The spinal cord tunnels through the spine's stacked bony segments, known as vertebrae. Even though the spine exists to protect the spinal cord, vertebrae often slide out of place and irritate delicate nerve material. This sliding can cause pain and other neurological symptoms, but can also occur without symptoms while still impacting health. Nerve irritation can occur at any age, but when it occurs in children, it can negatively affect their physical development.
Doctor of Chiropractic John P. Rempel believes it's important to ensure the spinal health of children, and at HealthZone Chiropractic, he specializes in administering gentle adjustments for kids, as well as treating all family members.
If an ounce of prevention is worth a pound of cure, Europeans probably don’t understand the math; but the practitioners at Dimick Family Chiropractic are based in the metric-system-declining U.S., so they get it. With that knowledge, they use spinal adjustments and massage therapy to prevent as well as to treat ailments of the body. Under the direction of Doctor of Chiropractic Jeffrey M. Dimick, practitioners seek out the root cause of maladies and address them through holistic means. In addition to adjustments and massage, they use kinesio taping and spinal decompression to put the body back into balance, unlike a child’s checkbook.
At Meridian Chiropractic Clinic, Dr. Jeff Yoder and his team quickly and efficiently treat patients with traditional chiropractic techniques and advanced technology. The doctor uses the ProAdjuster, a computerized device that exerts a small mechanical force on the body and measures the response through sensors and software. Dr. Yoder also employs physiotherapies such as muscle stimulation and traction. Nationally certified massage therapist and registered medical assistant Amy Warren complements treatments with a variety of modalities, including prenatal massage, sports massage, and rotator-cuff release, which allows break dancers to more fluidly execute an arm wave.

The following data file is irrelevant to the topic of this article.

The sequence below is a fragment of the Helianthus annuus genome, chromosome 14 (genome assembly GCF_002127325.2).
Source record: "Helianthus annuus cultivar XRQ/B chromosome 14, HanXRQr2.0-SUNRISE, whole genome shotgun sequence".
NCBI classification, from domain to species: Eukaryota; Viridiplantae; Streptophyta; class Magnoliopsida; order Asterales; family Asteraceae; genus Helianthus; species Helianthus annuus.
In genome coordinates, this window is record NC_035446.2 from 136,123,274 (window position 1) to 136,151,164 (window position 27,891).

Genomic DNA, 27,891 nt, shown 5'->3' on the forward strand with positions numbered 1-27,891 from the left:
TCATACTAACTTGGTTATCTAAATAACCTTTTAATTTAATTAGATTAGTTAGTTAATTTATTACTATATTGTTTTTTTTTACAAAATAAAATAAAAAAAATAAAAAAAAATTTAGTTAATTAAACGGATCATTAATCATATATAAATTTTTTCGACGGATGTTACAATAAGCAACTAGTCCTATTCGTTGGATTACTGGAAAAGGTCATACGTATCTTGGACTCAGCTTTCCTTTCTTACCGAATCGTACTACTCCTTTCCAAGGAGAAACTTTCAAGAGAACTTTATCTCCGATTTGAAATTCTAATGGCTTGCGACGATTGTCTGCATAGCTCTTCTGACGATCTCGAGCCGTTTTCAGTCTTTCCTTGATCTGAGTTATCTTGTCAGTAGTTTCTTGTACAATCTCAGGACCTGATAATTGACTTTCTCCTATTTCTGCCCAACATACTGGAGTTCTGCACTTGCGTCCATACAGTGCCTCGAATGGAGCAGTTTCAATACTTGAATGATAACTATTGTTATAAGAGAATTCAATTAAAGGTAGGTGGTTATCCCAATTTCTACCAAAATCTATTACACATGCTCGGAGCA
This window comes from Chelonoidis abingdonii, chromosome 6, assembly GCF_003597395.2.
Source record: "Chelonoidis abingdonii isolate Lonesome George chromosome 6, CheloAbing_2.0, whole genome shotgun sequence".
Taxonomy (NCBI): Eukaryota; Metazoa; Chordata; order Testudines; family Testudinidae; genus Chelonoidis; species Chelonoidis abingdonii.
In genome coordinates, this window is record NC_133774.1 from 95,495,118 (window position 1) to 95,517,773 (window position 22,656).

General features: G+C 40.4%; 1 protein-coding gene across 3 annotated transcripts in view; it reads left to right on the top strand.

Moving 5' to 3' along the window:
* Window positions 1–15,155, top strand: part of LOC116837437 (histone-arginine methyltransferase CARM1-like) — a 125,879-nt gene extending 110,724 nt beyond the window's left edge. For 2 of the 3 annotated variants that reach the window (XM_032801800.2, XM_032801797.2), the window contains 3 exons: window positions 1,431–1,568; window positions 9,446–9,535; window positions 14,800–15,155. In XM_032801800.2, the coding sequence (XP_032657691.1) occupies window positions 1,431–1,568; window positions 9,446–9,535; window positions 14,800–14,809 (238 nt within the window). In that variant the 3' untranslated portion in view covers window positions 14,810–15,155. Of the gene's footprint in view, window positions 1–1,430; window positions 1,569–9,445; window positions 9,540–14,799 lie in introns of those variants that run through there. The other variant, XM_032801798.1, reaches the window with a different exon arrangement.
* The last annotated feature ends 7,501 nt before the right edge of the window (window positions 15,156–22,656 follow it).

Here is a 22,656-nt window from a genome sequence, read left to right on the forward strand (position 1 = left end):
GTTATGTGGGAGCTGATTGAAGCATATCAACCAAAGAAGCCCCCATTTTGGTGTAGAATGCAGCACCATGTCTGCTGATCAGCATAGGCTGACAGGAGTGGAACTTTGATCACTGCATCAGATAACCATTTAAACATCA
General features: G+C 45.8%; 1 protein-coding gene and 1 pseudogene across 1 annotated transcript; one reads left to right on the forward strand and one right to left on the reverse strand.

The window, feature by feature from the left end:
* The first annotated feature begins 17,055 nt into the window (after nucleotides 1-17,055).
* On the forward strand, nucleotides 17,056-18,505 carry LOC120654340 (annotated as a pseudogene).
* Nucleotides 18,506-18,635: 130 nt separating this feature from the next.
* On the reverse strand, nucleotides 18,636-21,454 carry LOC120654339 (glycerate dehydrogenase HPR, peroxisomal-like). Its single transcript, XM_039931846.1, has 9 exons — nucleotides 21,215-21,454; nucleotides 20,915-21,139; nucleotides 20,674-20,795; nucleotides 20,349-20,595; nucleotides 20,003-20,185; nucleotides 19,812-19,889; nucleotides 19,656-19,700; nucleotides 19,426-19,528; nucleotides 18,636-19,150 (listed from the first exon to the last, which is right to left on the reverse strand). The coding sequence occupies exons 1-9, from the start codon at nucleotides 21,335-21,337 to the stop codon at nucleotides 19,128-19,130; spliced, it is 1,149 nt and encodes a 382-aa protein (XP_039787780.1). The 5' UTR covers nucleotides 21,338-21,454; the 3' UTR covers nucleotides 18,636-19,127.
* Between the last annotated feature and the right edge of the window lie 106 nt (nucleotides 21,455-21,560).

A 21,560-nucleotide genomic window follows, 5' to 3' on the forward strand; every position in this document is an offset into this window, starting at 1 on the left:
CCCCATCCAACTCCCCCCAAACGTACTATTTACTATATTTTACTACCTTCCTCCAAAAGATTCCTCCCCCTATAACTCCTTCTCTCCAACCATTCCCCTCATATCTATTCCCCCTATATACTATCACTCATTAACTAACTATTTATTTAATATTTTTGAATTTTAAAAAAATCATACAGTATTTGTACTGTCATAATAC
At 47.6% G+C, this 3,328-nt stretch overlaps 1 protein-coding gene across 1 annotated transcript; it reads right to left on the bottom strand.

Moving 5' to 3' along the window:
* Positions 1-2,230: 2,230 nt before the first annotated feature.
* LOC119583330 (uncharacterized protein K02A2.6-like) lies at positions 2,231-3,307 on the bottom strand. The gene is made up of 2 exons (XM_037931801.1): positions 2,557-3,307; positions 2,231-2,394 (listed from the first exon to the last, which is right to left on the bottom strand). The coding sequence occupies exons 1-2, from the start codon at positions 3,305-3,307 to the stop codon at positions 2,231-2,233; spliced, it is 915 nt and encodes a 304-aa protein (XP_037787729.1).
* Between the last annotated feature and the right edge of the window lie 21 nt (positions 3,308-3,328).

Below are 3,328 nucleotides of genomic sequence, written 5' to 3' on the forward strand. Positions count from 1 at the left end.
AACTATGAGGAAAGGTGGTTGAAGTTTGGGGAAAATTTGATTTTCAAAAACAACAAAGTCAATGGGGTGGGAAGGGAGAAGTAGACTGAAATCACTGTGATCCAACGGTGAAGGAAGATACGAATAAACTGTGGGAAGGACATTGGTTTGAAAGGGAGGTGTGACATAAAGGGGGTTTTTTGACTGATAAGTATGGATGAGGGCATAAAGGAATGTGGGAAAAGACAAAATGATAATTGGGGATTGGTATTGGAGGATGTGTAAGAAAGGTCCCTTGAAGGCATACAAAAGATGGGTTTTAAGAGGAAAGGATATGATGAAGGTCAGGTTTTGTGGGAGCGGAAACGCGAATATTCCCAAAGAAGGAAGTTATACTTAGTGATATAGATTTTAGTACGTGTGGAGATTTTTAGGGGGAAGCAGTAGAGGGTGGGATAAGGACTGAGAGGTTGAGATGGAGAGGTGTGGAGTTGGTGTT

In the most general terms, Doctor of Chiropractic Ron Woods addresses spinal problems for people of all ages. However, his job has many focused offshoots. One is the treatment of symptoms stemming from auto accidents; another is work- and sports-related injuries. He even oversees targeted patient-care programs, including one for fibromyalgia, which incorporates therapies from hands-on adjustments to electrical muscle stimulation. And, when a patient's problems warrant even more detailed attention, he reaches out to neighboring physicians for specialty work, thereby forming a reliable network of caregivers.
The experienced practitioners at Indy Downtown Community Acupuncture meld traditional Eastern techniques with those of other wellness-oriented schools, administering acupuncture to clients in a soothing communal treatment room. At their first visit, patients chart their history and desired results and then step into the shared area's scape of cozy reclining chairs free of bitey geckos. Friends and family can undergo treatments together, offering moral support and tender glances throughout the group acupuncture session. During the treatment, an acupuncturist attends to each physique by targeting the client's chosen zones with hair-thin, sterile needles, which can stimulate the affected body part to rebalance corporal energies and resurrect moments from a past life as a spiny puffer fish. Acupuncture can imbue strained bodies with a variety of benefits including improved sleeping habits, enhanced joint mobility, and reduced stress.
Before beginning treatments, the Acupuncture of Indiana staff strives to understand each patient as a whole so that they can not only relieve symptoms, but also achieve wellness. Like an instruction manual with directions in English and Chinese, each of their acupuncture specialists has a background in Western and Eastern medicine so that they can provide multiple levels of insight. A medicinal treatment in practice for thousands of years, the tiny, pain-evicting needles used in acupuncture are delicately inserted into the skin at points along meridians or pathways, where aches and pains typically wait to jump out and scare neurological hikers.